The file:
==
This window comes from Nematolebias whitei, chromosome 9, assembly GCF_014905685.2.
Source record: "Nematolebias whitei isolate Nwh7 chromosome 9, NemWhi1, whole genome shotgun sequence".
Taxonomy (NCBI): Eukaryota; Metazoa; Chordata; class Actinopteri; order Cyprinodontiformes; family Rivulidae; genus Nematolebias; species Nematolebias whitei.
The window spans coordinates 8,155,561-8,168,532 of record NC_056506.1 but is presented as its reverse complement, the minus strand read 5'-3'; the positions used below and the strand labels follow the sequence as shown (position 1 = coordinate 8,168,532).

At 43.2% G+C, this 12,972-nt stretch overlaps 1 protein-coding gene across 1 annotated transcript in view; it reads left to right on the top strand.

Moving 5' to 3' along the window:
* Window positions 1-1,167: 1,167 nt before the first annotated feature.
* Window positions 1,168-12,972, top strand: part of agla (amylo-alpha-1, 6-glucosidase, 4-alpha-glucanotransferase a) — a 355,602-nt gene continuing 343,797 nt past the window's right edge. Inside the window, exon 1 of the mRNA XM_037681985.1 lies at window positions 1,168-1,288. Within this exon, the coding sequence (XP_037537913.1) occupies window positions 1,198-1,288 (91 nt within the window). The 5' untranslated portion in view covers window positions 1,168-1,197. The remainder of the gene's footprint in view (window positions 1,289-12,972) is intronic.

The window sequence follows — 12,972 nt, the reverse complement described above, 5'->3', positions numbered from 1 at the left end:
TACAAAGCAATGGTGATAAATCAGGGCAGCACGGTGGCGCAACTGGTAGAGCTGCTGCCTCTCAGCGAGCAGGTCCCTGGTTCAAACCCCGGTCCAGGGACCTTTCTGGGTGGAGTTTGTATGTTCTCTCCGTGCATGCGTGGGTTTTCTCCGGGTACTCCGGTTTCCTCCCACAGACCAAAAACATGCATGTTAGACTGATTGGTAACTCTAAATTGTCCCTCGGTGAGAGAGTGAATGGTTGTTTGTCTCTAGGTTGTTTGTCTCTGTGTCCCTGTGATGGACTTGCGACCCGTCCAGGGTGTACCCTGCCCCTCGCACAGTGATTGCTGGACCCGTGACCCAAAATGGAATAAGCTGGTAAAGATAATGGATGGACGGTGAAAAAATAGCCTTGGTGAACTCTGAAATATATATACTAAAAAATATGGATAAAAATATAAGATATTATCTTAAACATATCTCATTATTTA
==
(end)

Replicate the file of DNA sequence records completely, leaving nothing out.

This window comes from Nematolebias whitei, chromosome 9, assembly GCF_014905685.2.
Source record: "Nematolebias whitei isolate Nwh7 chromosome 9, NemWhi1, whole genome shotgun sequence".
Taxonomy (NCBI): Eukaryota; Metazoa; Chordata; class Actinopteri; order Cyprinodontiformes; family Rivulidae; genus Nematolebias; species Nematolebias whitei.
The window spans coordinates 8,155,561-8,168,532 of record NC_056506.1 but is presented as its reverse complement, the minus strand read 5'-3'; the positions used below and the strand labels follow the sequence as shown (position 1 = coordinate 8,168,532).

At 43.2% G+C, this 12,972-nt stretch overlaps 1 protein-coding gene across 1 annotated transcript in view; it reads left to right on the top strand.

Moving 5' to 3' along the window:
* Window positions 1-1,167: 1,167 nt before the first annotated feature.
* Window positions 1,168-12,972, top strand: part of agla (amylo-alpha-1, 6-glucosidase, 4-alpha-glucanotransferase a) — a 355,602-nt gene continuing 343,797 nt past the window's right edge. Inside the window, exon 1 of the mRNA XM_037681985.1 lies at window positions 1,168-1,288. Within this exon, the coding sequence (XP_037537913.1) occupies window positions 1,198-1,288 (91 nt within the window). The 5' untranslated portion in view covers window positions 1,168-1,197. The remainder of the gene's footprint in view (window positions 1,289-12,972) is intronic.

The window sequence follows — 12,972 nt, the reverse complement described above, 5'->3', positions numbered from 1 at the left end:
TACAAAGCAATGGTGATAAATCAGGGCAGCACGGTGGCGCAACTGGTAGAGCTGCTGCCTCTCAGCGAGCAGGTCCCTGGTTCAAACCCCGGTCCAGGGACCTTTCTGGGTGGAGTTTGTATGTTCTCTCCGTGCATGCGTGGGTTTTCTCCGGGTACTCCGGTTTCCTCCCACAGACCAAAAACATGCATGTTAGACTGATTGGTAACTCTAAATTGTCCCTCGGTGAGAGAGTGAATGGTTGTTTGTCTCTAGGTTGTTTGTCTCTGTGTCCCTGTGATGGACTTGCGACCCGTCCAGGGTGTACCCTGCCCCTCGCACAGTGATTGCTGGACCCGTGACCCAAAATGGAATAAGCTGGTAAAGATAATGGATGGACGGTGAAAAAATAGCCTTGGTGAACTCTGAAATATATATACTAAAAAATATGGATAAAAATATAAGATATTATCTTAAACATATCTCATTATTTA